The case of the Magic Sun

The Tale of the Sun and the Moon, in the Book of Lost Tales is remarkable for many reasons, not least for its length.  Tolkien notes this himself, writing that this tale is “in need of great revision, cutting down, and [?reshaping].” (TBoLT I p. 194)  As Christopher Tolkien states in the commentary, it is a mystery whether in rewriting the tale later in life, Tolkien shortened the Tale through compression or rethought and possibly rejected some of the ideas in this Tale.

One such mystery caught my eye: the case of the “Magic Sun.”

After the Darkening of Valinor, efforts are made by Vána and Lórien to heal the trees mainly by lavishing what little store of light they have remaining on their roots.  These efforts are in vain.  They are ultimately stopped by Manwë, who scolds them for this waste of precious light, which the Valar have no means of creating.  So they call on Yavanna to use her power to mend the Trees.  She refuses, saying,

“Many things shall be done and come to pass, and the Gods grow old, and the Elves come nigh to fading, ere ye shall see the rekindling of these Trees or the Magic Sun relit……Tis of fate and the Music of the Ainur.  Such marvels as those Trees of gold and silver may even the Gods make but once, and that in the youth of the world; nor may all my spells avail to do what ye now ask.”  (TBoLT I p. 200-1)

At the end of the tale of the Music of the Ainur, there is mention of the Second Music of the Ainur and the Great End.  This may lend some insight into the meaning of the Magic Sun, which I think may not be separated from the notion of the Great End.

“I will end the tale…concerning the building of the Sun and Moon with that great foreboding that was spoken among the Gods when first the Door of Night was opened.  For ‘tis said that ere the Great End come Melko shall in some wise contrive a quarrel between Moon and Sun, and Ilinsor shall seek to follow Urwendi through the Gates, and when they are gone the Gates of both East and West will be destroyed, and Urwendi and Ilinsor shall be lost.  So shall it be that Fionwë Úrion, son of Manwë, of love for Urwendi shall in the end be Melko’s bane, and shall destroy the world to destroy his foe, and so shall all things then be rolled away.”  (TBoLT I p. 247)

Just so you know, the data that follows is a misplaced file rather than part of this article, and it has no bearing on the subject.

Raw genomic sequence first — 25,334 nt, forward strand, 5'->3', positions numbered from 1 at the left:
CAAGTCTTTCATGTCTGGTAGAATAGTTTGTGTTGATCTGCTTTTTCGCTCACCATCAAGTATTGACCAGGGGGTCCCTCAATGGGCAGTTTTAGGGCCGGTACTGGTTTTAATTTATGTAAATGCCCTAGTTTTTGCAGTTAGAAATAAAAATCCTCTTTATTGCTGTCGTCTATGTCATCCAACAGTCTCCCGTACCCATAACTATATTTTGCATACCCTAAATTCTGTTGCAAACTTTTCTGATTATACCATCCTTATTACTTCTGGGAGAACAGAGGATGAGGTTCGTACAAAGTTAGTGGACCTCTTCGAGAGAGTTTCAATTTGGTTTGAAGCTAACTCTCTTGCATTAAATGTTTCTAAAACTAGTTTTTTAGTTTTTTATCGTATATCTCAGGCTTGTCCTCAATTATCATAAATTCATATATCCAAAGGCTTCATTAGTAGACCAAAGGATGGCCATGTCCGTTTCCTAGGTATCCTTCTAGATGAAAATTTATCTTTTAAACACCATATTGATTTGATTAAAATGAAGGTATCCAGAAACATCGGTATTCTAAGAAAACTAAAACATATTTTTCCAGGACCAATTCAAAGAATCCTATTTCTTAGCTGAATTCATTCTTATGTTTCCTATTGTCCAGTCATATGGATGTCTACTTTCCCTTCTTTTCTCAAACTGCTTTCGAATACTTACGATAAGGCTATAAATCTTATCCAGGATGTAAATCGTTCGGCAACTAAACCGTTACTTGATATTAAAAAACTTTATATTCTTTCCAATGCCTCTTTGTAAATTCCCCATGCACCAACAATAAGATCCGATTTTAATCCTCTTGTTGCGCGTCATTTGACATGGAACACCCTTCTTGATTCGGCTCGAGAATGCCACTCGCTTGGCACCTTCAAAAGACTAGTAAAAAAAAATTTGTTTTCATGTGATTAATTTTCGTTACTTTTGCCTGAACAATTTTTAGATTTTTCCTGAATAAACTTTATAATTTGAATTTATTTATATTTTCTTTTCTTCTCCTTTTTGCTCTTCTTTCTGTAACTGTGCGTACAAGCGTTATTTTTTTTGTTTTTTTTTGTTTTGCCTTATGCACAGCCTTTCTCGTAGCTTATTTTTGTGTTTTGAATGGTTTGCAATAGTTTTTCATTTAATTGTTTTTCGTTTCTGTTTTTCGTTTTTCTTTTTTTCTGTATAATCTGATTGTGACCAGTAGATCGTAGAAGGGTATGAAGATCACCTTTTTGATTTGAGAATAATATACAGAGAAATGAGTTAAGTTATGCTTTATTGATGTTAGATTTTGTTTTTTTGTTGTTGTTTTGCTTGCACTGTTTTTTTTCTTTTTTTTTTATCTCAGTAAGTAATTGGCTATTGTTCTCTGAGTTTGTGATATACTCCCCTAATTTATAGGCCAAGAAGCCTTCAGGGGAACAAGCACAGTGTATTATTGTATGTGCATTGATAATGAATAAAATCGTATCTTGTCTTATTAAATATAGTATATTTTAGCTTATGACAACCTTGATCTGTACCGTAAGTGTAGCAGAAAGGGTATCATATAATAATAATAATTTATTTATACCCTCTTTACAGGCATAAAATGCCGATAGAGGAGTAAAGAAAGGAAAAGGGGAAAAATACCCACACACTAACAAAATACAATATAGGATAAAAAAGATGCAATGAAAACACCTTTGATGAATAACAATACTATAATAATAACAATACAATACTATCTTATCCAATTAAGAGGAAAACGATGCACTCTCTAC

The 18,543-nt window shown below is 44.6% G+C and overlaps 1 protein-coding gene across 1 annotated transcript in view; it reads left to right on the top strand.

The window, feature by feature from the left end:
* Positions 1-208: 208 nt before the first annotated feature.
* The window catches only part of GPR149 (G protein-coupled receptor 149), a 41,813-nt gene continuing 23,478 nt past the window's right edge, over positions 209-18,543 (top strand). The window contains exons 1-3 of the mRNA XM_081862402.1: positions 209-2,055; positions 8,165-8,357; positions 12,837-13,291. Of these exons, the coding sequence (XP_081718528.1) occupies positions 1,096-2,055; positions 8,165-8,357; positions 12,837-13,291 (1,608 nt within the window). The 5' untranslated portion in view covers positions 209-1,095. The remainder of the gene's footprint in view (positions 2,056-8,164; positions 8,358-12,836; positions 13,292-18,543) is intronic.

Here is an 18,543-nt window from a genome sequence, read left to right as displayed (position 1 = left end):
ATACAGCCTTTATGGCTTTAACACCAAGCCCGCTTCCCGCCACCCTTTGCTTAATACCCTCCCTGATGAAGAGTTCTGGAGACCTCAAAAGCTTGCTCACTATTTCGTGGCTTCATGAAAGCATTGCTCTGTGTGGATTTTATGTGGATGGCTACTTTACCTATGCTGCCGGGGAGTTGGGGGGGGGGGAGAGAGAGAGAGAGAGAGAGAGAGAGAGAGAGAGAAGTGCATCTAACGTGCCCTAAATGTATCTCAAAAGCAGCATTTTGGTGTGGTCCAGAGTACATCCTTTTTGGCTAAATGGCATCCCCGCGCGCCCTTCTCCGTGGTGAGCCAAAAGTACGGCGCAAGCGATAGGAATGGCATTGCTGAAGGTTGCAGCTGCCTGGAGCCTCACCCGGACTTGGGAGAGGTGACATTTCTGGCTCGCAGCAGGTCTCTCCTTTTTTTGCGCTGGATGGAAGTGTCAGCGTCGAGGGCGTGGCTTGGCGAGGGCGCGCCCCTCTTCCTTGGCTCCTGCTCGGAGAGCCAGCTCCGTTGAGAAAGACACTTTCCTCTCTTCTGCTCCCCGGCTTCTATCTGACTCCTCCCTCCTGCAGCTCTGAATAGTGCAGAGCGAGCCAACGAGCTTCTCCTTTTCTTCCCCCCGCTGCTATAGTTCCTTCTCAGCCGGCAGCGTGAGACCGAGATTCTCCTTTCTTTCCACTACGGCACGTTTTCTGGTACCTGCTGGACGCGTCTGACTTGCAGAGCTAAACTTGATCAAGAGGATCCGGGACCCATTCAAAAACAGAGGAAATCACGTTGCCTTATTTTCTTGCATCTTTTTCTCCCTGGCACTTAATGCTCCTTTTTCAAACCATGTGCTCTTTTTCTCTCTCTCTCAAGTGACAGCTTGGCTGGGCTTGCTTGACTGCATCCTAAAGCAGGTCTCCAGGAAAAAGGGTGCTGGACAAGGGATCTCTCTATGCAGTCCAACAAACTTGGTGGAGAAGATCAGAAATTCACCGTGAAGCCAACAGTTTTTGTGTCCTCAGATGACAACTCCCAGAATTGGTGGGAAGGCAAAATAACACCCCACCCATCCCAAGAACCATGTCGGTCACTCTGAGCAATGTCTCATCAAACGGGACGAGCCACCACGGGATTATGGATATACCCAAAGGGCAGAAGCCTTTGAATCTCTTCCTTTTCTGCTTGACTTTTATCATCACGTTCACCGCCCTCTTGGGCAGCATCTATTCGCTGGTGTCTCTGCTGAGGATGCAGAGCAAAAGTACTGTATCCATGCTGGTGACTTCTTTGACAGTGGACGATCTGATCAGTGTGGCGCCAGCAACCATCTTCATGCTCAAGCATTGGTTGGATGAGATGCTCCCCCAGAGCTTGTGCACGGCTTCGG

Now this quote is not terribly illuminating in and of itself, but taken in conjunction with an understanding of the nature of Arda’s creation, it can lead to some interesting conclusions.  Following the Music, Ilúvatar leads the Ainur out into the void, where he shows them the world they have sung into being through his power.  As I’ve previously stated, this is the theory of subcreation placed in the context of mythology.  However, where is Ilúvatar in the creation of Arda?  He states:

“’One thing only have I added, the fire that giveth Life and Reality’—and behold, the Secret Fire burnt at the heart of the world.” (TBoLT I p. 53)

Now the last piece to finish the puzzle is the application of faith.  The Secret Fire is essentially the Holy Spirit of Tolkien’s Catholic faith.  Tolkien’s goal in writing his mythology, largely stated with regards to LotR but applicable here as well, was to create a pre-Christian Christian myth.  With this in mind, I believe two possible meanings of the Magic Sun become quite clear.

The first is that the Magic Sun is in reality Jesus Christ, who through his death and resurrection redeemed the world, making all things new and ending the tyranny of sin.  The Valar are bound to Arda, and therefore bound by its rules.  Their power is finite, but the power of Ilúvatar is not.  It is unclear if the Great End is the end of the world, or just the end of an Age.  If it is the end of an Age, this application fits quite well and ties the mythology of Middle Earth firmly to our own.

And yet another meaning, which cannot be fully separated from the last, is that the Great End and the rekindling of the Magic Sun is a veiled reference to the Second Coming.  Often in the Christian faith, we refer to the Light of Christ or the fire of the Holy Spirit.  Given mythological dress, it is not difficult to see the connection; whether it is correct is another question.  But whether it is or not, the implications of such a tie, even only hinted at, are fascinating to ponder.

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